28. On the other hand, the Commissioner accepts there is a public interest in ensuring that there is fair competition in the commercial environment in which lenders operate. She has already acknowledged the submissions made by SFT in support of the exemption itself and has acknowledged the likelihood of substantial prejudice to lenders in this case, in relation to the withheld information.

29. The Commissioner accepts that it is in the public interest for commercial lenders to be able to trade fairly and to provide a viable service in a competitive market. The Commissioner also considers it is in the public interest that the relevant lenders in this case are not treated unfairly as a result of having entered contractual arrangements with public bodies, with a consequential adverse impact on their ability to participate effectively in a competitive market.

30. Having concluded that disclosure in this case would, or would be likely to cause substantial harm to these lenders' commercial interests, the Commissioner considers it would be contrary to the public interest to place them in a disadvantageous position with respect to their competitors.

31. The Commissioner has considered all of the factors set out above. While there will be circumstances in which the public interest requires the disclosure of information even if substantial prejudice might result, the Commissioner does not believe it would be justified in this case.

32. Having balanced the public interest for and against disclosure, the Commissioner has concluded that, in all the circumstances of this case, the public interest in maintaining the exemption in section 33(1)(b) outweighs that in disclosure of the information under consideration. The Commissioner therefore finds that SFT was entitled to withhold the information requested by Mr Barwood under section 33(1)(b) of FOISA.

Decision

The Commissioner finds that the Scottish Futures Trust complied with Part 1 of the Freedom of Information (Scotland) Act 2002 in responding to the information request made by Mr Barwood.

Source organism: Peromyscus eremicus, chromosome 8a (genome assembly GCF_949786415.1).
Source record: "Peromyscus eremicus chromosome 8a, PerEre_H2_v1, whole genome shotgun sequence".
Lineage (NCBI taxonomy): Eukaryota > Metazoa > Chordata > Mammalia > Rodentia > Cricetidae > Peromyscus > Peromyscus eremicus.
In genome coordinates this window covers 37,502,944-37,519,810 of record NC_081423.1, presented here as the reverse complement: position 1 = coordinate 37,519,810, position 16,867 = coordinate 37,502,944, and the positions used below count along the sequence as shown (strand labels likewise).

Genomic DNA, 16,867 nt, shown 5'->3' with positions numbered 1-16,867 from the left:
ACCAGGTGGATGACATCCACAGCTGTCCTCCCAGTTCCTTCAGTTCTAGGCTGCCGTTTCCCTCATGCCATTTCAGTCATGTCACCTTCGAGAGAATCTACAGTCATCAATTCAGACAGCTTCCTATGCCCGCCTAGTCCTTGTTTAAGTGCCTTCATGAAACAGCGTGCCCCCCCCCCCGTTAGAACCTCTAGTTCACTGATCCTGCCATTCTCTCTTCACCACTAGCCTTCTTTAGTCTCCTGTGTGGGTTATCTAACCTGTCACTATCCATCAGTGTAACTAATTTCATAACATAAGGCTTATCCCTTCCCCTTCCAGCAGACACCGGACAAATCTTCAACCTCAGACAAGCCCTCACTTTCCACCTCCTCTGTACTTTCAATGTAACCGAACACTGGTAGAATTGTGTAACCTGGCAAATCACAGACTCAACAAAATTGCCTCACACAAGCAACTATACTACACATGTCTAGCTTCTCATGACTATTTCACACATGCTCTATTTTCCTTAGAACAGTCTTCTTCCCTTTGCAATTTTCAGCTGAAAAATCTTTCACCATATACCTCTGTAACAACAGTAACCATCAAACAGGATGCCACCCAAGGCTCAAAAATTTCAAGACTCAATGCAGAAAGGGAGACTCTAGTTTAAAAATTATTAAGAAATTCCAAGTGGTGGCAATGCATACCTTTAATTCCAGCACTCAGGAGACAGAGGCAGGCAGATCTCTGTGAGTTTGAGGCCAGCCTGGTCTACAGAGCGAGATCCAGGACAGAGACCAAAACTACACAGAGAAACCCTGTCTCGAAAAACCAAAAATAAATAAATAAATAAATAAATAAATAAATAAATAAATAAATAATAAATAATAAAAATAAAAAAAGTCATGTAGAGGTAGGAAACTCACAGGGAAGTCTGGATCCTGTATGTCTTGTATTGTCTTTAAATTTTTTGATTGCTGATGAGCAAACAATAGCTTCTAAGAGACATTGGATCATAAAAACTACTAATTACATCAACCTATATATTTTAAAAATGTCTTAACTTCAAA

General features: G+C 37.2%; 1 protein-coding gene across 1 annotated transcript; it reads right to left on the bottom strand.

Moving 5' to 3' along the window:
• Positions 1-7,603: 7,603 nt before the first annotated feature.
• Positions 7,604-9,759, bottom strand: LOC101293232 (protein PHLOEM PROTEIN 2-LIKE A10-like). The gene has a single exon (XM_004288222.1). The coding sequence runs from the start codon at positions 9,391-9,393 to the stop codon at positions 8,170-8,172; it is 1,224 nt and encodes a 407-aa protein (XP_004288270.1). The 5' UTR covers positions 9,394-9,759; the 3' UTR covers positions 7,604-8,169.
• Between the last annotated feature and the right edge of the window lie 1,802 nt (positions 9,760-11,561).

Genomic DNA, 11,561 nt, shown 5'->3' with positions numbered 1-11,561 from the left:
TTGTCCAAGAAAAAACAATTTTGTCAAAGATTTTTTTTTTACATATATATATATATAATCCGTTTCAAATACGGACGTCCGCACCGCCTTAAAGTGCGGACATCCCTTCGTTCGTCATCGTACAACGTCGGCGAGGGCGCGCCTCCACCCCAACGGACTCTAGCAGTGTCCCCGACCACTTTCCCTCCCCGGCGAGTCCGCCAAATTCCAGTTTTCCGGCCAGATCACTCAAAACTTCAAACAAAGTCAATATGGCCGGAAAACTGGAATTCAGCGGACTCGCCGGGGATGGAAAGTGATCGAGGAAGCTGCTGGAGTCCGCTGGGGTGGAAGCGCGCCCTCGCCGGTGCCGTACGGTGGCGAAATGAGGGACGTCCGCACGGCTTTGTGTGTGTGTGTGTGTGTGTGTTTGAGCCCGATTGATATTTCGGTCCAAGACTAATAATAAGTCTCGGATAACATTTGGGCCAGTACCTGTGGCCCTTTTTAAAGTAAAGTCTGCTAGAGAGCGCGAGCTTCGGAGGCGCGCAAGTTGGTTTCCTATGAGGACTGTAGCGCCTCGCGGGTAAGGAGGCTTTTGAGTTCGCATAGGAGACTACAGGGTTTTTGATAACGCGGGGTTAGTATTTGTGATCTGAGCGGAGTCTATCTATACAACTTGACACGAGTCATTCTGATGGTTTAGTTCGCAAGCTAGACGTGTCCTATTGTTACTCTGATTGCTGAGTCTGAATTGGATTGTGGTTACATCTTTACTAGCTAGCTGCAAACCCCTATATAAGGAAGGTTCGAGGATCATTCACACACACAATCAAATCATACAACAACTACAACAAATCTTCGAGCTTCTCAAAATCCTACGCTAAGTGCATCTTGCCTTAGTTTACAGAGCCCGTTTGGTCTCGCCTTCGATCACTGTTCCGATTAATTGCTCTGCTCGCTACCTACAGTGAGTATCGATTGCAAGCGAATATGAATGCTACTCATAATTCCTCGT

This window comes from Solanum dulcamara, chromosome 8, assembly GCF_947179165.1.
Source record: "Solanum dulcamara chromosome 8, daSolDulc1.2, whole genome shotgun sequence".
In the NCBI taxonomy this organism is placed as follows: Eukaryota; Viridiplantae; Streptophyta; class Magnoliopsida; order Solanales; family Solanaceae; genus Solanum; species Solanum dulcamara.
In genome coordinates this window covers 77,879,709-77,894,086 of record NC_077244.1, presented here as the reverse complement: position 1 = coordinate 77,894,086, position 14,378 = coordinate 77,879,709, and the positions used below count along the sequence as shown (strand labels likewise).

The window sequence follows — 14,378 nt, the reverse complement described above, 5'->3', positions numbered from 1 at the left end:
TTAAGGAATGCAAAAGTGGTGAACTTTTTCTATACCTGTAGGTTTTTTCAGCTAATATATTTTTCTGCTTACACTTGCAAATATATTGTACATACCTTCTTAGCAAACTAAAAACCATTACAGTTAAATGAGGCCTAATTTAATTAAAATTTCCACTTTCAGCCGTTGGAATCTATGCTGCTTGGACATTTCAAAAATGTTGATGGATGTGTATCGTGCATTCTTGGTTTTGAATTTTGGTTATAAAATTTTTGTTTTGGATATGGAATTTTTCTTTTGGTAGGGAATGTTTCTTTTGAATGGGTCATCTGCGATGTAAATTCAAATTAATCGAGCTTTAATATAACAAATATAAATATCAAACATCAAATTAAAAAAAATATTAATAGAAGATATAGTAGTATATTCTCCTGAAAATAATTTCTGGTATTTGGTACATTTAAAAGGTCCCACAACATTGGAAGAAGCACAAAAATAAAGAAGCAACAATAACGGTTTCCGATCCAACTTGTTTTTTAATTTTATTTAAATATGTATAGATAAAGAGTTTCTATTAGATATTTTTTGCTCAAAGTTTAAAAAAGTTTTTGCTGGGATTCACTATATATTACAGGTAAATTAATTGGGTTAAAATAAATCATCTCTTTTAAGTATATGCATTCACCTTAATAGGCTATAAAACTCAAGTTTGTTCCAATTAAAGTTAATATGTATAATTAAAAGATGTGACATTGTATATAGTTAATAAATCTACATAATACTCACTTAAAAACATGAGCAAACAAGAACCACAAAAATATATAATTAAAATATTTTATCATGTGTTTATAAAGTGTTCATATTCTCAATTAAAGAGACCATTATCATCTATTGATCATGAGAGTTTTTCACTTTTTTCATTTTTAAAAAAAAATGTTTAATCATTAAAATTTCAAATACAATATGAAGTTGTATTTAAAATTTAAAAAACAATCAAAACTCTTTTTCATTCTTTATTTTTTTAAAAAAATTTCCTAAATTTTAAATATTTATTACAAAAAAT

Appeal

Should either Mr Barwood or the Scottish Futures Trust wish to appeal against this decision, they have the right to appeal to the Court of Session on a point of law only. Any such appeal must be made within 42 days after the date of intimation of this decision.

Margaret Keyse
Head of Enforcement

22 March 2017

Appendix 1: Relevant statutory provisions

Freedom of Information (Scotland) Act 2002

1 General entitlement

(1) A person who requests information from a Scottish public authority which holds it is entitled to be given it by the authority.

(6) This section is subject to sections 2, 9, 12 and 14.

2 Effect of exemptions

(1) To information which is exempt information by virtue of any provision of Part 2, section 1 applies only to the extent that -

(b) in all the circumstances of the case, the public interest in disclosing the information is not outweighed by that in maintaining the exemption.

33 Commercial interests and the economy

(1) Information is exempt information if-

(b) its disclosure under this Act would, or would be likely to, prejudice substantially the commercial interests of any person (including, without prejudice to that generality, a Scottish public authority).

Link to PDF of Decision 042/2017 (116 KB)